Japanese Director Wakamatsu Koji Dies After Collision With Taxi

James Marsh, Asian Editor

Legendary Japanese director Wakamatsu Koji has died, it is being reported, after succumbing to injuries sustained last Friday, when he was hit by a taxi in Tokyo. The 76-year-old filmmaker, oft-compared to French New Wave pioneer Jean Luc Godard, had over 100 films to his credit, with his latest, The Millennial Rapture, having just premiered at the Venice International Film Festival last month, and 11.25: The Day Mishima Chose His Fate set to play the Hong Kong Asian Film Festival in November.

Wakamatsu made a name for himself in the 1960s and 70s, as a driving force of the pinku-eiga softcore porn industry. Titles such as Go Go Second Time Virgin (1969) and Ecstasy of the Angels (1972) are widely revered as classics of the genre. In later years, Wakamatsu's films turned more political, but he also achieved more widespread critical acclaim.Recent works such as 2007's United Red Army and 2010's Caterpillar were both received extremely well. As recently as this month, he was named Asian Filmmaker of the Year by the Busan International Film Festival. 

In 2008, the Hong Kong International Film Festival screened a small retrospective of his films, and the programme described Wakamatsu's work thus:

"Wakamatsu's long career can be seen as one spent hurling cinematic bombs onto the cultural battlefield...abandoning cinematic cool for a frenzied portrayal of anarchy that both frees and destroys."

Jasper Sharp, author of Behind The Pink Curtain and co-founder of Midnight Eye, had this to say:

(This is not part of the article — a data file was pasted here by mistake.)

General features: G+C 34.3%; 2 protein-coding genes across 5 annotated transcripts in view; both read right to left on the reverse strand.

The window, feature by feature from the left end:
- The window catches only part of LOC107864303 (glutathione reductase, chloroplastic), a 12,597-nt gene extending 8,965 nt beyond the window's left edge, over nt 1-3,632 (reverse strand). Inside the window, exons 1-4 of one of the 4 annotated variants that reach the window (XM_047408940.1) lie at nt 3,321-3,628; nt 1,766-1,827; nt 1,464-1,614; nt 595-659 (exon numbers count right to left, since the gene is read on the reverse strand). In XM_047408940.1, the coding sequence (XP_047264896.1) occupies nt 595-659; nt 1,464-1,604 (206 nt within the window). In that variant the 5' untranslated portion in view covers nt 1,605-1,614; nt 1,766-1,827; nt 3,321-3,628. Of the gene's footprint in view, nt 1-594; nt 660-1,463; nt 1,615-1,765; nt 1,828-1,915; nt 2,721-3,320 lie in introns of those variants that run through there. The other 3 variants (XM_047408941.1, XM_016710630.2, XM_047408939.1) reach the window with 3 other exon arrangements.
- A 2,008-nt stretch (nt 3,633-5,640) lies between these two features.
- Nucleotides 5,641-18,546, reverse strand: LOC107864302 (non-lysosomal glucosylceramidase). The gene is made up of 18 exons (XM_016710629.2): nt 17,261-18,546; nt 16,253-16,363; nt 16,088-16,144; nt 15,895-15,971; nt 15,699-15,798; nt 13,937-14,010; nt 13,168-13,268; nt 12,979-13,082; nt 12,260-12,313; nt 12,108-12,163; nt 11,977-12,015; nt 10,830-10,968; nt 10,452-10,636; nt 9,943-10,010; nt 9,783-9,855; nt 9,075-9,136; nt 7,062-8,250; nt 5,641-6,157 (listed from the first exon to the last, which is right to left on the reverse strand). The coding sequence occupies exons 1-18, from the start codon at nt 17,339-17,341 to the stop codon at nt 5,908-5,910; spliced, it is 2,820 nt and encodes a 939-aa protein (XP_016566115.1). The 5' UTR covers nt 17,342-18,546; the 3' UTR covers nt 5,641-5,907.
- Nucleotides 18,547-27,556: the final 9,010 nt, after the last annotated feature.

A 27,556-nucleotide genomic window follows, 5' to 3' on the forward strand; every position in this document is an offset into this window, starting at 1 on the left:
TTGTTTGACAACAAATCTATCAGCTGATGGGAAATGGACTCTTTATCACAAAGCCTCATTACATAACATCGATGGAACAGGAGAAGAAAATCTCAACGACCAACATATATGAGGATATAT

"Wakamatsu, as I write in the forward of Behind the Pink Curtain, was effectively my entry point into Japanese film. His work in the 1960s was utterly unique and a real insight into the spirit of the times. It's great that there was huge renaissance of interest in his work with the release of United Red Army back in 2007, but it's fair to say his life was definitely cut short way way way prematurely."

Marc Walkow, noted festival programmer and Japanese film promoter, wrote this on his Facebook wall earlier:

"Not sure which is sadder: that filmmaker Koji Wakamatsu passed away earlier than he should have, or that almost none of his films have ever been released in the US. Life is always short. But art & film are meant to live forever, assuming there are people or companies brave enough to archive and release the works that deserve it. I can't think of another Japanese filmmaker whose genius and legacy has been so ignored and mistreated in the English-speaking West. Maybe this tragedy will finally galvanize some into action."
Around the Internet:
  • Niels Matthijs

    A real shame. Go Go Second Time Virgin is my all-time favorite classic, what's even worse is that his latest films were still as challenging as his early work. A unique director with a unique voice, you'll be missed Mr Wakamatsu.

    Hopefully his death will prompt distributors to pick up some of his lesser known works for a Western release.

  • Jimi LaMort

    Another great loss to inspired and provocative cinema.

  • cuttermaran

    Rest in Peace

  • Brian Clark

    I've never been the same since I saw Go go, Second Time Virgin. Rest in Peace.

  • Dustin

    This is sad news indeed. Under the guise of pinku, he made some of the most subversive, anti-authoritarian films. He made two of my favorite Japanese New Wave: Running in Madness, Dying in Love and Go Go, Second Time Virgin.

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